1. Of course these issues are complicated and the events of the day are horrific.

    It may be ahistoric to assert that the first draft of history has ever been 100% accurate. There are PLENTY of examples to disprove this myth.

    Much of the shoddy journalism and haste in reporting is the result of electronic communication and the 24-hour news cycle, but social media has also played a major role. We have experienced a serious diminution of expertise and an online public that refuses to pay for professional journalism. Education “reportage” is either stenography or entirely based on the writer’s “feelings.” Schools are rushing to “flip their classroom” when the seminal book on the fad does not contain a single reference or bibliography. So, we’re willing to set pedagogical practice based on a standard we would not accept from a 9th grader’s essay.

    That said, I learned that an outstanding jazz musician lost his daughter in today’s shooting when a number of my “friends” posted condolences. It was several hours before the condolences were provided with the facts confirming my worst fears. It’s unlikely that any media would report the loss of a jazz musician (who may have moved to suburbia to give his family a better life than in NYC).

  2. Shelley Friesen

    I am also saddened by the misinformation that comes out. I appreciate the journalists who report some of the rumours with the disclaimer that is is ‘raw’ or ‘not confirmed’, but then why report it at all? We run with rumours in so many aspects of our lives, it would be more reassuring to have an outlet we could trust.

  3. Mike F

    I first heard about it on my way out of school on Friday. I listened to NPR in the car, as always. It struck me how conservative their reporting was. The farthest they would go was to say that “the NY Times has reported…but we have not yet confirmed that.” I have always appreciated NPRs efforts for good quality news work, and this was no more evident than yesterday. Once I was home I put the TV on: CBS, ABC, NBC, CNN, MSNBC, Fox, everyone was filling the void of official information with half confirmed truths, theories, opinions, and so on. I was frustrated with how they were handling the situation – it seemed incredibly selfish. It is disrespectful to everyone involved to treat such an event with anything other than professionalism, selflessness, and as you say, accuracy. And thanks for this post.

  4. Given the realities of 2012 in which citizen journalism is a reality trying to distinguish professionals from amateurs is very difficult. Add to that the bombardment of data in single streams of information and the task gets even harder.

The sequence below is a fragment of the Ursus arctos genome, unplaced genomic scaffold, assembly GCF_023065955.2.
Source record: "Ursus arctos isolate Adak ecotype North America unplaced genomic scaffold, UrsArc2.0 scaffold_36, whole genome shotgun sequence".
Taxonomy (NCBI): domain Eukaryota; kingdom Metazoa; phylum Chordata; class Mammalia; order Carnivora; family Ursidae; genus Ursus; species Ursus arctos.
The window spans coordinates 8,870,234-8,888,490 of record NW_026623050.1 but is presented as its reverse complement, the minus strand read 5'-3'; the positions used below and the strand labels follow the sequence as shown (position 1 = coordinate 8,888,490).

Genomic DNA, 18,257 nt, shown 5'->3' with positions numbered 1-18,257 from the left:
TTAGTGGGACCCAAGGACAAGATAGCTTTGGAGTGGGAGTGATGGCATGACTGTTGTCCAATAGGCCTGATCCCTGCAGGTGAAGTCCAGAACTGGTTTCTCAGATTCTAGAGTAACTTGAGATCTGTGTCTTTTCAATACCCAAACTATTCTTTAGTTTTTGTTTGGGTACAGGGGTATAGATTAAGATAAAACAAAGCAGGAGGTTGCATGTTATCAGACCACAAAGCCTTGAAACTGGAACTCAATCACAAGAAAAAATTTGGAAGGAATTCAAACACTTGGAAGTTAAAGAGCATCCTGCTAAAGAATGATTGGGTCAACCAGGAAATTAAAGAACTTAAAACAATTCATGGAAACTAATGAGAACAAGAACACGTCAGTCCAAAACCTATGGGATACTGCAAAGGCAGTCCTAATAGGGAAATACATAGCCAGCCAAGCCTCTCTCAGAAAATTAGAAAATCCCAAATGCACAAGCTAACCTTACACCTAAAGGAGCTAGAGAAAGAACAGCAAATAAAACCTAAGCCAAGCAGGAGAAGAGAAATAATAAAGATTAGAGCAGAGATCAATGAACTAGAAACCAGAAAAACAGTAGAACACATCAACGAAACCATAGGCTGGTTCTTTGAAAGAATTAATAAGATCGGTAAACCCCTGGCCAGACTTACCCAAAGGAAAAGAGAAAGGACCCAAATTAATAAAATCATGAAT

As well the journalist who waits to be 100% accurate and posts something 24-48 hours later is essentially irrelevant. I’m not saying that’s right but it their reality. In the example you give, as a principal you’re not competing with others to any degree on the facts of the story and you also carry a reputation as an authority.

    This is no longer a lesson for journalists exclusively but for everyone.

    At the same time I wonder if the more prudent approach is to focus more on individuals ability to process and test accuracy rather than attempt to sway the reporters. I suppose it’s both but I’d argue the ship has sailed on this one and its unlikely we’ll ever get back, if indeed we ever had a time when journalists were 100% accurate before publishing.

    • Dean,

      My fear is that professional journalists are being reduced to the quality of (amateur) citizen “journalists.”

      How many of our colleagues (I could name names) tell teachers they should learn lessons in an article from Forbes, without recognition that Forbes is virulently anti-public education, or a McKinsey study without recognizing that McKinsey brought us the Enron scandal and much of the last economic crash? How many followers of Bill Gates and his anti-teacher union remedies recognize that the company he built has been in trouble for gross labor violations for years?

      Consider the source seems to have been lost.

      • Gary,

        I don’t disagree, but the ship has sailed. I can’t imagine we’ll return to a time when information gets carefully vetted until full or high levels of agreement surface. Or an age where Walter Cronkite and a few publications were our filters.

        I think it’s about elevating a twitter infatuated society to include and be reminded of thoughtful, well argued positions and ideas. I think it’s an uphill battle but it’s the reality of our day.

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